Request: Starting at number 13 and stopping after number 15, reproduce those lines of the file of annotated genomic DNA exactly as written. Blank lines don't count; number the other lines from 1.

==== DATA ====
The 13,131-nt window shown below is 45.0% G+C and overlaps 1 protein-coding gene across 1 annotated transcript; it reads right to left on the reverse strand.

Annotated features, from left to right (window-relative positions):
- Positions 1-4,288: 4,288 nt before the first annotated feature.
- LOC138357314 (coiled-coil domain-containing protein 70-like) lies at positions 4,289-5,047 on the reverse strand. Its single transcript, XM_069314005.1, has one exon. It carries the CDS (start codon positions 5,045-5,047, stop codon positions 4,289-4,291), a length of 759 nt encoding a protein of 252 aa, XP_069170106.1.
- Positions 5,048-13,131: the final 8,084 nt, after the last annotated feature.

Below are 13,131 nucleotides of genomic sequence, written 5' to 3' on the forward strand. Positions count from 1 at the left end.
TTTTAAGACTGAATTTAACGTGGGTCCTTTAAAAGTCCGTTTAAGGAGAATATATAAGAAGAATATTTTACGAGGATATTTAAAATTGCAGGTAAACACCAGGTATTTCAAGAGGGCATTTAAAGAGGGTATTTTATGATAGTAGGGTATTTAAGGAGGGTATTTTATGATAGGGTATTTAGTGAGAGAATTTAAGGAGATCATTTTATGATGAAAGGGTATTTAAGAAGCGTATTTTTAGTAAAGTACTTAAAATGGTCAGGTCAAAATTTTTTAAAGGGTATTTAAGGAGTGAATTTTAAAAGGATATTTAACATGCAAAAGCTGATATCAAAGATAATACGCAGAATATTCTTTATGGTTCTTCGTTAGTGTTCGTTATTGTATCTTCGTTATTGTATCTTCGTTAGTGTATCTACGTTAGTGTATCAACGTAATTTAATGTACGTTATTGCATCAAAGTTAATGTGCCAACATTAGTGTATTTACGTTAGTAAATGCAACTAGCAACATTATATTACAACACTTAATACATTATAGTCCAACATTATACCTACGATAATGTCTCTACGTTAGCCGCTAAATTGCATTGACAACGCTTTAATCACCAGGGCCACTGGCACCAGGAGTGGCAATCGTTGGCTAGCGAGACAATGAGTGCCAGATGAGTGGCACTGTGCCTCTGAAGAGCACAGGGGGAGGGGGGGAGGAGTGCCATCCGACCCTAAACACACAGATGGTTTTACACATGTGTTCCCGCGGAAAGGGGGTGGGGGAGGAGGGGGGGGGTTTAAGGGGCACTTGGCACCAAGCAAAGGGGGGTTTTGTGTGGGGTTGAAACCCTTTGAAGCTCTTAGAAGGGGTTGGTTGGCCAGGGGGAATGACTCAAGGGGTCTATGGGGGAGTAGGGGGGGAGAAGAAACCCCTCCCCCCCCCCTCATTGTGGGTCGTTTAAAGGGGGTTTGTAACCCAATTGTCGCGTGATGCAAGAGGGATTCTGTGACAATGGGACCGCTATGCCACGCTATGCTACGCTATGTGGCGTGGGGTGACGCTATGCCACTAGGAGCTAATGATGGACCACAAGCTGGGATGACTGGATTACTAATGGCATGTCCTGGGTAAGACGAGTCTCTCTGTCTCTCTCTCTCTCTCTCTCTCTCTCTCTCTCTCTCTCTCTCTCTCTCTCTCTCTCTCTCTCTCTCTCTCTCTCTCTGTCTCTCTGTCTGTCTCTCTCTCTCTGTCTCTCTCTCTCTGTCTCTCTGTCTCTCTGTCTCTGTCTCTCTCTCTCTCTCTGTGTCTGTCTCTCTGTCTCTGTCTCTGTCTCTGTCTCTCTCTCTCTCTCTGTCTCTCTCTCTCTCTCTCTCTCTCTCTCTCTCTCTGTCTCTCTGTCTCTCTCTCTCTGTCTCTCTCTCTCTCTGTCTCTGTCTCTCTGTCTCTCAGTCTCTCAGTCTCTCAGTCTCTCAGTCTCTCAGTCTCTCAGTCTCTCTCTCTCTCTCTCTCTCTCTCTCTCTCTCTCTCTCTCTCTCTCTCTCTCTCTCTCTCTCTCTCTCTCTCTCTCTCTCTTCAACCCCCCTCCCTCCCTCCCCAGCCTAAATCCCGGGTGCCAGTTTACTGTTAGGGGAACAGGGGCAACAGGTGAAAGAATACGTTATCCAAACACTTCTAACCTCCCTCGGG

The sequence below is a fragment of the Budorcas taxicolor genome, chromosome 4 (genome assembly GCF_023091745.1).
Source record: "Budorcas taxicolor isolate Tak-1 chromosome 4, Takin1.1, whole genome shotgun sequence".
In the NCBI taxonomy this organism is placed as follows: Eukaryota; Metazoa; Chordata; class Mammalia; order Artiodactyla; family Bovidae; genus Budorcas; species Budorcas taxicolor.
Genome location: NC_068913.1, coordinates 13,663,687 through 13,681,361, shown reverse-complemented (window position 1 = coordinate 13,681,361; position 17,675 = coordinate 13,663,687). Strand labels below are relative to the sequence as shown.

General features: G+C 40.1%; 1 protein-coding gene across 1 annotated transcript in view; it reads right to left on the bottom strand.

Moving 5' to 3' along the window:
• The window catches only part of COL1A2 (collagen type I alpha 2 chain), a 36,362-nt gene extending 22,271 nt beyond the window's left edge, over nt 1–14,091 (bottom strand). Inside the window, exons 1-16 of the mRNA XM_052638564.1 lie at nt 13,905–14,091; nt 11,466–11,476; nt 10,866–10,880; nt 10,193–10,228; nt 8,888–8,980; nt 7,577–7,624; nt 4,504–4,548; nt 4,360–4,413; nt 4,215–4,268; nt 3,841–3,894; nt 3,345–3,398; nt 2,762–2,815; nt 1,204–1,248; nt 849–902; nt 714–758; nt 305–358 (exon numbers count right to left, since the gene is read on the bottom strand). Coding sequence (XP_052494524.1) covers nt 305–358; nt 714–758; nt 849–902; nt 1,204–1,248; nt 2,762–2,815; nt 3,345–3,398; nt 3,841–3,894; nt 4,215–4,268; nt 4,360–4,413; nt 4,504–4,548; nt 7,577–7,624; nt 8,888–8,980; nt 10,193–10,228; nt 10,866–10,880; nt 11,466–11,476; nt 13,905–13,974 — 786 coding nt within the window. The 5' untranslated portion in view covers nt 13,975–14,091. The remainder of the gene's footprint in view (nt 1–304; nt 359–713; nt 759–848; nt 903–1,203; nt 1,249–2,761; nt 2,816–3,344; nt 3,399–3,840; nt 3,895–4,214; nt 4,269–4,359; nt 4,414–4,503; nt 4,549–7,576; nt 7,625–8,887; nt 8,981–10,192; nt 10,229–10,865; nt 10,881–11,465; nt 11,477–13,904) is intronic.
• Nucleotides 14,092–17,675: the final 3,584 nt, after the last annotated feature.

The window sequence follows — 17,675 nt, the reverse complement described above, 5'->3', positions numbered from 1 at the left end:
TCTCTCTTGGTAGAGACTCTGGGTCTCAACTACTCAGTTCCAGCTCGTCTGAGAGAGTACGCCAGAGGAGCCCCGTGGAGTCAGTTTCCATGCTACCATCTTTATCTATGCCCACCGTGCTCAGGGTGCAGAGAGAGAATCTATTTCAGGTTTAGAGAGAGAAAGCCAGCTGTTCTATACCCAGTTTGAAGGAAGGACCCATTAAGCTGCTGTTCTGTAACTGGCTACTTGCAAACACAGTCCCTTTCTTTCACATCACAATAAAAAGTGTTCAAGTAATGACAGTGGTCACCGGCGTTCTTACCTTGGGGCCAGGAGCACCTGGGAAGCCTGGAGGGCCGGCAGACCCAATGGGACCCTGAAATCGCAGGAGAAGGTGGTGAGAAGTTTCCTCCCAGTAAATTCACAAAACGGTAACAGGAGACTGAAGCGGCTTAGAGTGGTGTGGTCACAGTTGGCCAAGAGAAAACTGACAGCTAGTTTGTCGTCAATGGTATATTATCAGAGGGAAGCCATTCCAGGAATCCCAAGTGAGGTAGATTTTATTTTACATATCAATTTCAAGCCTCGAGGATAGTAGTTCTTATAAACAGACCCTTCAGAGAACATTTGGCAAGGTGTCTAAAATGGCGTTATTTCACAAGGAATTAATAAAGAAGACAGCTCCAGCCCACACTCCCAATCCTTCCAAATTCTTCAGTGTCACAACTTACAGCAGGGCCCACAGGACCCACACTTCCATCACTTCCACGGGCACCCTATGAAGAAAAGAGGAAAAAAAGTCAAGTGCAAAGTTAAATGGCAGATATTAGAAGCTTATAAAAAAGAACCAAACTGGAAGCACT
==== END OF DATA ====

Moving 5' to 3' along the window:
• The window catches only part of COL1A2 (collagen type I alpha 2 chain), a 36,362-nt gene extending 22,271 nt beyond the window's left edge, over nt 1–14,091 (bottom strand). Inside the window, exons 1-16 of the mRNA XM_052638564.1 lie at nt 13,905–14,091; nt 11,466–11,476; nt 10,866–10,880; nt 10,193–10,228; nt 8,888–8,980; nt 7,577–7,624; nt 4,504–4,548; nt 4,360–4,413; nt 4,215–4,268; nt 3,841–3,894; nt 3,345–3,398; nt 2,762–2,815; nt 1,204–1,248; nt 849–902; nt 714–758; nt 305–358 (exon numbers count right to left, since the gene is read on the bottom strand). Coding sequence (XP_052494524.1) covers nt 305–358; nt 714–758; nt 849–902; nt 1,204–1,248; nt 2,762–2,815; nt 3,345–3,398; nt 3,841–3,894; nt 4,215–4,268; nt 4,360–4,413; nt 4,504–4,548; nt 7,577–7,624; nt 8,888–8,980; nt 10,193–10,228; nt 10,866–10,880; nt 11,466–11,476; nt 13,905–13,974 — 786 coding nt within the window. The 5' untranslated portion in view covers nt 13,975–14,091. The remainder of the gene's footprint in view (nt 1–304; nt 359–713; nt 759–848; nt 903–1,203; nt 1,249–2,761; nt 2,816–3,344; nt 3,399–3,840; nt 3,895–4,214; nt 4,269–4,359; nt 4,414–4,503; nt 4,549–7,576; nt 7,625–8,887; nt 8,981–10,192; nt 10,229–10,865; nt 10,881–11,465; nt 11,477–13,904) is intronic.
• Nucleotides 14,092–17,675: the final 3,584 nt, after the last annotated feature.